CORNING | Talk of statesmanship and the need to heal a divided country was contrasted with some sharp words between the two candidates in a debate held Tuesday between the candidates for the 23rd Congressional District seat.

Incumbent U.S. Rep. Tom Reed, R-Corning, and his Democratic opponent Tracy Mitrano of Penn Yan answered questions, and questioned each other, during the hourlong debate.

The seating in the gymnasium at Corning Community College was full, and based on their reactions to the candidates, the crowd was dominated by supporters of Mitrano.

The event was held by The Leader’s media partner, WETM TV, and questions were asked by WETM’s Zach Wheeler and Brooke Taylor and The Leader’s Executive Editor Shawn Vargo.

The candidates were each asked, at one point, if they felt the country was more divided now than in the past.

“I feel as I’ve gotten older, this country has gotten more fractured,” Mitrano said. “I believe that when [President Donald] Trump came forward, he was exciting, and he was disruptive. And I understand his appeal to many people.”

But she said Trump has failed to provide “moral leadership” during his first two years in office, and suggested comments the president has made on issues of race and immigration may have helped to encourage acts such as the recent mass killing at a synagogue in Pittsburgh and the pipe bombs mailed to Democratic leaders and members of the news media.

Reed said he believes the country should be more united behind Trump because of the results his policies have created.

“Our country is divided right now, and it’s a shame,” he said. “We should be celebrating our success. Our country is experiencing tremendous job growth. [And] we should be celebrating our successes that North Korea isn’t arming itself with a nuclear weapon.”

But the other main theme of the debate had little to do with unity.

Reed was asked about his use of the word “extreme” in campaigning, and his response led to a series of heated exchanges between the candidates.

“It’s reflected in the contrast between my opponent and I,” Reed said, and went on to list a number of positions from Mitrano that he believes are “extreme,” from support for single-payer health care, to insufficient support of manufacturing to support of safe injection sites for heroin users.

Reed said he doesn’t believe providing a designated place for injection drug users is in the best interest of the community.

“I don’t think that’s the answer [to the regional and national opioid drug problem],” he said. “That’s why I want more support for our law enforcement.”

Mitrano, asked directly about the injection site issue, said she believes Reed has mischaracterized her position by not including specifics.

“This is a great example of exaggeration, hyperbole that does not represent anything I’ve ever said,” she said. “The injection sites would only be in communities that want them, under law enforcement surveillance, and they would be a bridge to treatment.”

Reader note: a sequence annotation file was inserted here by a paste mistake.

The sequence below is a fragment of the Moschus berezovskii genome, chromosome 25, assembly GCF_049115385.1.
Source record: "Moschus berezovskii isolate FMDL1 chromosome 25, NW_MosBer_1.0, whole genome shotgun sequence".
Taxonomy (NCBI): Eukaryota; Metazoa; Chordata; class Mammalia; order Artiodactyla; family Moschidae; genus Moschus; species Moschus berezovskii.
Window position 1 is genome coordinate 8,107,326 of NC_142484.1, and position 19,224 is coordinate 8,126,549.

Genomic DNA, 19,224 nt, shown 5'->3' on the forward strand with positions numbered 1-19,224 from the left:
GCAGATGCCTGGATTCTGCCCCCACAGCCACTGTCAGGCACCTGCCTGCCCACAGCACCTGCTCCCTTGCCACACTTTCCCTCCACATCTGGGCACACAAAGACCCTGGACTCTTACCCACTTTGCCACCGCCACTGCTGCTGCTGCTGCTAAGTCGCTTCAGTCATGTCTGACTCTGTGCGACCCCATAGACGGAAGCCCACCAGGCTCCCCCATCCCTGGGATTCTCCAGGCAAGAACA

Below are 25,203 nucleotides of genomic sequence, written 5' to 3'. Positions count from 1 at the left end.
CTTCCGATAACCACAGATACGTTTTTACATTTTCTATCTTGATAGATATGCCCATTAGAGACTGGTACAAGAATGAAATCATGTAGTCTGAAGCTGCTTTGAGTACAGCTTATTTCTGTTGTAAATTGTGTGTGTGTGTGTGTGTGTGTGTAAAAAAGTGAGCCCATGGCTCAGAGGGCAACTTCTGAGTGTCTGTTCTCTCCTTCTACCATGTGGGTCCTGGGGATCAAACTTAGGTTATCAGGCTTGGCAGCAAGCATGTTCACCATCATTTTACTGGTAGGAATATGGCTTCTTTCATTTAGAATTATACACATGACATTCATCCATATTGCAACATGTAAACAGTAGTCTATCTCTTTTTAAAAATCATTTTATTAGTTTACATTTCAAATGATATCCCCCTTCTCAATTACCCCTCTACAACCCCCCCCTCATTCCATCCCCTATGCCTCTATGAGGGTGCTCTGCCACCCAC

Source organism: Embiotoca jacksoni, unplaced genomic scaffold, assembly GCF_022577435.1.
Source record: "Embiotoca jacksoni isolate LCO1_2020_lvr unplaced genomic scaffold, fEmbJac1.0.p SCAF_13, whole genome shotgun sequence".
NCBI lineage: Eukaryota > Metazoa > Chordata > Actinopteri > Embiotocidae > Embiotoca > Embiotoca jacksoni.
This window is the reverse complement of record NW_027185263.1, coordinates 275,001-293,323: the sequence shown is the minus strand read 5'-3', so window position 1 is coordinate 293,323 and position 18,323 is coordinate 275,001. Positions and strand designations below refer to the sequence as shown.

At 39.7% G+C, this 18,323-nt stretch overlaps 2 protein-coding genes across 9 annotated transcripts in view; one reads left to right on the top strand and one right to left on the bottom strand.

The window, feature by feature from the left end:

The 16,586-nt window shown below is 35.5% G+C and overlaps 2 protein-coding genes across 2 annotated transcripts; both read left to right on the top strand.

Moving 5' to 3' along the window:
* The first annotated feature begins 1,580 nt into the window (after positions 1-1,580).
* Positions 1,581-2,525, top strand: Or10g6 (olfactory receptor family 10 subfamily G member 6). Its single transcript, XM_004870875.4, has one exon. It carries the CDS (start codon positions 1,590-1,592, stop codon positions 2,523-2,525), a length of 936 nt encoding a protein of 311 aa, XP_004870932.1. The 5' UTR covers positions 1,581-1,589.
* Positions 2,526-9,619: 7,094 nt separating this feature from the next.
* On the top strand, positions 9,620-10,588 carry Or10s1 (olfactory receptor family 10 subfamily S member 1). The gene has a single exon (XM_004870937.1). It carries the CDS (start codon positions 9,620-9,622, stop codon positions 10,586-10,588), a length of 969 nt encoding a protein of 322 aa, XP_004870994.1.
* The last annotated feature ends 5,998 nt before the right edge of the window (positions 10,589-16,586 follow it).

The candidates went on to take more shots at each other, with Mitrano repeatedly talking about corporate financial donations to Reed.

“The costs of healthcare are skyrocketing, and Mr. Reed represents those interests,” she said in response to a question about healthcare.

Reed, in turn, accused Mitrano of “flip-flopping,” changing her positions on issues during the campaign.

“You say you support the second amendment, but in the primary you said you supported a national gun registry,” Reed asked in a question directed at his opponent. “On fracking, you said you had been against it your entire life, and yet in today’s Jamestown newspaper you’re quoted as supporting fracking. Given this dishonesty how can voters trust anything you say?”

Mitrano acknowledged her position on gun issues had changed.

“I did change my position on the second amendment,” she said. “I believe it is within the second amendment to allow background checks without loopholes. After that I don’t believe Congress should be passing any laws restricting responsible gun owners.”

She went on to say that her position on fracking had not changed, and that she continues to oppose it.

In her own question directed at Reed, Mitrano returned to the “extreme Ithaca liberal” campaign signs and ads.

“Mr. Reed, how can you claim the mantle of ‘No Labels’ when you label all of your opponents, anyone who disagrees with you, and a whole portion of this district, in fear-mongering terms?,” she asked.

Still, both candidates professed a willingness and desire to work across the aisle if they are elected to Congress.

“I think of myself as a centrist or a moderate progressive,” Mitrano said. Asked what she would do if she went to a House of Representatives where Republicans held the majority, she said she wouldn’t hesitate to support a bill forwarded by the GOP if she thought it would benefit the 23rd District.

Reed cited his role as a founding member of the Problem Solvers Caucus.

“What I have demonstrated many times is a willingness to work across the aisle,” he said. “I am a proud believer in people vs. government running our lives. I will stand firm on that principle and that philosophy, but that doesn’t mean we can’t find common ground.”

Voters will decide who to support Tuesday, Nov. 6 when polls open at 6 a.m. around the district.

A video of the full debate from WETM TV is online at